In spite of what Foreigner says, it never really feels like the first time. There’s just something about the spark of discovery that can’t be replicated. That’s true of music as much as it is of, well, other things.
When Sanguine Hum took the stage at ROSFest 2012 I hadn’t heard note one from them. They only had one album out and I was perfectly willing to wait and see what they were all about in a live setting. That worked out well, as they completely blew me away. I went out and got a hold everything related to the band I could, from their album Diving Bell to a pair of EPs by a prior incarnation of the band called Antique Seeking Nuns. I even tracked down an electronic side project called Nunbient. I was musically smitten.
Then, this year, along came The Weight of the World. A new album! Oh, joy! Oh, rapture! Oh . . . hey, wait a minute. This isn’t quite the same, is it? No, this time I’ve got some idea what to expect going in. The result, as it happened, was that the new album landed in my mind with a kind of depressing thunk. It wasn’t bad, certainly, but wasn’t brain rattlingly brilliant.
That was months ago.
Now, I’m pretty convinced that The Weight of the World is, in fact, brain rattlingly brilliant. It takes the style of Diving Bell, refines it even further and adds some neat extras (some imported from Nunbient, to my pleasant surprise).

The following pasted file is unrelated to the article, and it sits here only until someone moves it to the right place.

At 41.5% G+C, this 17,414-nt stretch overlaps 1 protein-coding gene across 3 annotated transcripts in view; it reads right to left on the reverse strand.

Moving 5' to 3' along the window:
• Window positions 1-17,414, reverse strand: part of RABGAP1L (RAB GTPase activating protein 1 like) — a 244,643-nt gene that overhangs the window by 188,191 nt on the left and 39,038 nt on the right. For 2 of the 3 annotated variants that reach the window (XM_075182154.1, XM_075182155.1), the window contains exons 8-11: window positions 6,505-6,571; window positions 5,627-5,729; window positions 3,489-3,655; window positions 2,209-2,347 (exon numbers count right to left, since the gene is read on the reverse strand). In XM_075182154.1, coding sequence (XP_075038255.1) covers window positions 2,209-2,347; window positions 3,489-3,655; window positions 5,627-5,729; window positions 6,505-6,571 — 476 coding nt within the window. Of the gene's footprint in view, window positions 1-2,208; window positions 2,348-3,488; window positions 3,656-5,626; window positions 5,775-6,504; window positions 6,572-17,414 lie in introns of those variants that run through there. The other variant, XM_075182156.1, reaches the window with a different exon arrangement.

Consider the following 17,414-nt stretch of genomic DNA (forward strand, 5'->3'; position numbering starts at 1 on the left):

Take “From the Ground Up,” which opens the album with just a synthy beat and vocals, unlike anything from Diving Bell. Things get more “organic” once the whole band joins in (Matt Barber favors a lot of Rhodes piano, which is far from a bad thing) and the long, lilting vocal lines sit atop winding guitar and synth lines. Similar touches of electronica infuse “Cognoscenti” and the exponential spiraling of “Day of Release,” as well. A couple other tracks, including the instrumental “In Code,” conjure a Zappa-esque feel with some finely crafted tuned percussion work. All this leads to the epic title track, which wraps up everything in neat, if sprawling, package.
In the end, it’s hard to pin down just what it is about Sanguine Hum that hits my musical sweet spot. Their music is dense, layered, and complex but doesn’t come off as “complicated” just for the sake of it. In other words, the band doesn’t scream “progressive rock,” it’s just as proggy as it wants to be. On the other hand, it’s generally melodic and tuneful, but with a dark edge to it that doesn’t exactly leave you walking down the street whistling. Antinque Seeking Nuns had a Canterbury-ish sense of humor that’s lacking, or at least tempered by serious melancholy, in Sanguine Hum. Maybe that’s it – that combination, leavened with a heavy dose of genuine Englishness, curdles into something I just can’t resist. It doesn’t sound like anything else out there, that’s for certain.
Regardless, The Weight of the World lives up to its ambitions and is, if not the very best album of the year, certainly one of them. So, no, it’s not like the first time. It’s even better.